Bulimba, with its sprawling Queenslanders, cute worker's cottages and proximity to the river, parks, cinema, cafes, restaurants and historic school, has in recent decades become one of Brisbane's fashionable and sought after neighbourhoods.
Yet Oxford St, the lifeblood of Bulimba that runs right through the middle is more than a café and boutique strip, with layers of history and interesting stories to tell – revealed on the plaque-marked heritage trail that runs on largely flat ground (except for Bulimba SS) from river to roundabout and back. Walk time is approx. 45 mins without a stop although Oxford St contains plenty of great reasons to take a caffeine or food break.
1. Bulimba Ferry Terminal – The ornate river gateway to Bulimba, this splendid heritage listed ferry terminal was designed by prominent Brisbane architect GHM Addison and built in the 1880s at the behest of the Balmoral Shire Council.
*In goanna oil news, at the first intersection (with Quay St) on the left hand side of Oxford St is 'Astra' which was owned by 'Goanna Salve' king and later local Nationalist Party councillor Joseph Cornelius Marconi, who in the early 20th century manufactured and sold the famous 'miracle' salve from a factory (Marconi's Goannery)under the house and who went on to suffer a violent untimely death in the Brisbane CBD.
2. Crouch's Cottage – Still on the left hand side between Coutts and Boukella Sts, Crouch's Cottage was built in the 1870's and is typical of the kind of working class house that dotted the low lying areas of Bulimba in its infancy. In contrast the wealthier classes built grand villas on the hills to catch breezes and 'Bulimba House', Bulimba's oldest surviving house from one of its first residents is a still-standing example of these.
3. Yellowley's Newsagency – On the intersection of Bulimba St and Oxford St is the quaint corner store (now a Thai restaurant) started life during World War I as a newsagency.
4. Bulimba Hotel – Keep walking to the corner of Wambool St where once the Richard-Gailey designed Bulimba Hotel with its ornate wraparound lace verandahs was a local landmark. Built in 1888, it later became the Balmoral Hotel and today it is virtually unrecognizable as local watering hole Oxford 152.
5. Avro Picture Dome – The Balmoral Cineplex has been the in-site for local movie-goers since 1920, when it opened as the Avro Picture Palace (at the same time as the Hawthorne Cinema opened). Before that it is believed that film buffs had to settle for watching movies in a nearby open air paddock. At the time the Avro opened its neighbours were Henry Thompson's Coach & Motor Works, and a little further away a small aerodrome where cashed up movie-goers could enjoy a pre or post film joy flights in Avro and BE2E aircrafts. In 1954 an opulent foyer and four shops were added to the cinema complex, a move which helped ensure its survival until today.
6. Bulimba Uniting Church - Continue to the roundabout intersection with Riding Rd, and on the left is Bulimba's landmark Uniting Church, which was built on the site in 1866 after a generous land donation from William Thorpe Riding helped enable the congregation to move their place of worship from under a large tree in the vicinity of Birkalla St to here.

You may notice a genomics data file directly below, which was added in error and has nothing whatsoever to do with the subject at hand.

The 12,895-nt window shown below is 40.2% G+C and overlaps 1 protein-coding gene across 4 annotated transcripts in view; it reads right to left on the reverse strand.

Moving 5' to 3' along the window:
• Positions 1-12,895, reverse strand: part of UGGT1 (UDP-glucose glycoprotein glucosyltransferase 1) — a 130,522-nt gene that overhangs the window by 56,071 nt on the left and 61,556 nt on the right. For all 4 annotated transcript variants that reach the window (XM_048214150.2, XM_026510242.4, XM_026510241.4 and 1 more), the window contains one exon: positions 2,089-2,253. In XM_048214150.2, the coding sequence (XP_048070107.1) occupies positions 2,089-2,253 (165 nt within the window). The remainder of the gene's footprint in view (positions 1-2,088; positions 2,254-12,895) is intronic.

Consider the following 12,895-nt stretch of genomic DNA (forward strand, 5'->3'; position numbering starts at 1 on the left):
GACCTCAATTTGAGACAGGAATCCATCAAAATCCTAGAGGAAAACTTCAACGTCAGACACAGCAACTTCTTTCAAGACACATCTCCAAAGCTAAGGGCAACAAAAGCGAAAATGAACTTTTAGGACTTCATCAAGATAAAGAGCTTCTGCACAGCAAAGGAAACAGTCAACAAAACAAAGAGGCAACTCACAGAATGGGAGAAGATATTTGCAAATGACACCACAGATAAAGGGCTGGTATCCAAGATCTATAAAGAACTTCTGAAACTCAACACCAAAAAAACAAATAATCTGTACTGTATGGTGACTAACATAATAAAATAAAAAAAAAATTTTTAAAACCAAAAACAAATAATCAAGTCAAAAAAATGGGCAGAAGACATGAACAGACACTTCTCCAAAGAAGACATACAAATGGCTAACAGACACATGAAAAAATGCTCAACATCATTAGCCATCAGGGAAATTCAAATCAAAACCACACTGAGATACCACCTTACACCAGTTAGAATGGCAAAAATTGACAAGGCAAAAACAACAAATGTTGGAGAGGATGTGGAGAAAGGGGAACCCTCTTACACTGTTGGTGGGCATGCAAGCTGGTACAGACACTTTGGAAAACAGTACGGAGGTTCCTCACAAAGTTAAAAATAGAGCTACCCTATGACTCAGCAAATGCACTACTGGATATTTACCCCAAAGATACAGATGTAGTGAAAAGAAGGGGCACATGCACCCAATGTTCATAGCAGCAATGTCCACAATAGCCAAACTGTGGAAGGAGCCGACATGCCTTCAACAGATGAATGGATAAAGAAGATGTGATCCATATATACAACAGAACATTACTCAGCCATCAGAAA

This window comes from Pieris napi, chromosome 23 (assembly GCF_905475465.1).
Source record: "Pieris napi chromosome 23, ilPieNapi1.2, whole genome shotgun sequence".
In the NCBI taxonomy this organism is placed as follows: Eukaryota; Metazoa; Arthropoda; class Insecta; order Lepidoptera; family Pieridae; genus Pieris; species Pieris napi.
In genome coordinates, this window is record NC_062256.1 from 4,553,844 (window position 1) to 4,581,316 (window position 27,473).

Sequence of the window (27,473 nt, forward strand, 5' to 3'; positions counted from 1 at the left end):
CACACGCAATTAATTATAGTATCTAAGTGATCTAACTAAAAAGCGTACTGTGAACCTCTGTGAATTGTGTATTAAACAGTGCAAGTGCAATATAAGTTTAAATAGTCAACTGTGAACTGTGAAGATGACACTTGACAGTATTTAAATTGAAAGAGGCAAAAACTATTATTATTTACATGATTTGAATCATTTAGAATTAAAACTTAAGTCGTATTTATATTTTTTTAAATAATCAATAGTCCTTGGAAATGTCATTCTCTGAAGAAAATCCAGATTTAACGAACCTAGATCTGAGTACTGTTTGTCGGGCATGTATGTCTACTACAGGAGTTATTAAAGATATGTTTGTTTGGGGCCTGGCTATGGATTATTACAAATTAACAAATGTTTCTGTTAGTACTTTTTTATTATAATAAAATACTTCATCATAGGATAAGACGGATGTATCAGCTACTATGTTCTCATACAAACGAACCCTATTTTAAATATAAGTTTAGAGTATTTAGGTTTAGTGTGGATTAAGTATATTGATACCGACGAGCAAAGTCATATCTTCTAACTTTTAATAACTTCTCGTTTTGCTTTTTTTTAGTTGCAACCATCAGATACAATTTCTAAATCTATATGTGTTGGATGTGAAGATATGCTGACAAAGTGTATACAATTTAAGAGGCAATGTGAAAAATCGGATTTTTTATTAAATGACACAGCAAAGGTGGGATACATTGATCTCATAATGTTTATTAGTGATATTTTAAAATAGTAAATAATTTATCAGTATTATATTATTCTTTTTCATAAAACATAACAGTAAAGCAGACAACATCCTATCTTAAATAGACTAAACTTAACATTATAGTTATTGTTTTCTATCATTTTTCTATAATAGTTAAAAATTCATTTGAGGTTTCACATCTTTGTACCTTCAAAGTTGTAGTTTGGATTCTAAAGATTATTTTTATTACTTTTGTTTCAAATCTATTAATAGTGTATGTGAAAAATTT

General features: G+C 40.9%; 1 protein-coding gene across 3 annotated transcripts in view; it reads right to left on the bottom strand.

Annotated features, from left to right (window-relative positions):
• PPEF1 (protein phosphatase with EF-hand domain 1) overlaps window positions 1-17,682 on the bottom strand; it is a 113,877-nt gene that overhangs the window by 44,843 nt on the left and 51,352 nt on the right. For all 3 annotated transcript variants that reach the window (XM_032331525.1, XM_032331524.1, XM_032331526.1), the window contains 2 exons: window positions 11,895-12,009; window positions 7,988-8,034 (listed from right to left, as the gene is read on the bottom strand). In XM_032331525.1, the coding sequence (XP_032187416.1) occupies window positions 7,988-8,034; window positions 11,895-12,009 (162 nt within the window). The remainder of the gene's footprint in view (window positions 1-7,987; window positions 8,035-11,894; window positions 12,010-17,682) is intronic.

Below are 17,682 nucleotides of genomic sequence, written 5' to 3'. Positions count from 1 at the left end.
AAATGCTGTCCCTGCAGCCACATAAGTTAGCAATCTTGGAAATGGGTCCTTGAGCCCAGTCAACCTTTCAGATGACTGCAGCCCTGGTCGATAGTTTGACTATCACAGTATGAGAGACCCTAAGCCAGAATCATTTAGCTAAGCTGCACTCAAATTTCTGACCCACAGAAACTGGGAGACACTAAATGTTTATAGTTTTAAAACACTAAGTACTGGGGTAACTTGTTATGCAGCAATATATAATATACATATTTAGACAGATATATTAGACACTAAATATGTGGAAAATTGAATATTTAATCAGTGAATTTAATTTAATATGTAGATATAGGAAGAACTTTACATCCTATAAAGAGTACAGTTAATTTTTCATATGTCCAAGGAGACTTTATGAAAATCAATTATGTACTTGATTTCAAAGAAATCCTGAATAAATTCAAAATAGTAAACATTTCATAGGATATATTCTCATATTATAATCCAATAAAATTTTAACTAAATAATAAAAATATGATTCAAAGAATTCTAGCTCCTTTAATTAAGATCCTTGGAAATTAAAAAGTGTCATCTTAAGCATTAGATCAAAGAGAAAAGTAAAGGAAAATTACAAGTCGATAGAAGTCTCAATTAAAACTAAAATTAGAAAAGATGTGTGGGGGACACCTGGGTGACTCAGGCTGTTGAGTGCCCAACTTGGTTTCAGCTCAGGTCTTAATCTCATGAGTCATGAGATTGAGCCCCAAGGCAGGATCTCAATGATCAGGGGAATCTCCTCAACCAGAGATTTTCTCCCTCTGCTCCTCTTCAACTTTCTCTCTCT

7. Site of Bulimba Police Station – Turn left into Lytton Rd to find the plaque where it once stood. As the Brisbane locale deemed most vulnerable to Japanese attack in World War II, the role of Bulimba police extended from not only keeping any local wayward citizens in line but also to be in charge of local's safety and well-being in the event of an attack. This meant co-ordinating with air raid wardens, keeping an eye on petrol stations, air raid shelters, information receiving and dispensing and other war-related activities.
8. Bulimba State School – Continue through the roundabout and up the hill on the continuation of Oxford St – here one of Brisbane's oldest government schools, Bulimba SS opened its doors to 28 pupils for the first time in 1866 and by the following year this had risen to 40. Notable features of the school today include Arbor Day trees whose planting dates back to 1890 and the main building, constructed as an employment project during the Great Depression years. * From here it's a short but steep uphill jaunt to the Reservoir House (see below)
9. St John the Baptist Anglican Church – Turn around and head back down the hill to Oxford St, sticking to the left hand side. A little way along on the left is the picturesque white church built in 1888 with the aid of a land donation by high profile much-loved local resident Elizabeth Coxen, known as the 'Mother of Bulimba'. (the church's recent claim to fame was being patronized by ex-PM Kevin Rudd, who famously attended church here the morning after his election win in 2007).
10. Bulimba Memorial Park – Halfway down Oxford St to the ferry terminal is the green heart of the Bulimba community, which commenced life as a square of open recreational space called Jamieson's Park. Then in 1919, after the loss of so many loved ones from Bulimba families in World War I it became a Memorial Park, to honour those who were killed and never returned. Its grandstand was built in the Depression years as an employment project and in nearby Stuart St, two ANZAC cottages (govt funded housing for returned WWI servicemen) can be seen.
*Reservoir House is exactly as its name suggests, a house that has been built into a giant concrete disused water reservoir atop a hill and well worth the detour and climb to see. From Bulimba State School, follow Oxford St around the corner to where it becomes Wentworth Avenue, then take the first left to McIllwraith Ave. Stay with it as it curves around to the right and forks into Apex St on the right and a continuation of McIllWraith on the left. Swing a right and Reservoir House is on the upper side of Apex St – you can't miss it.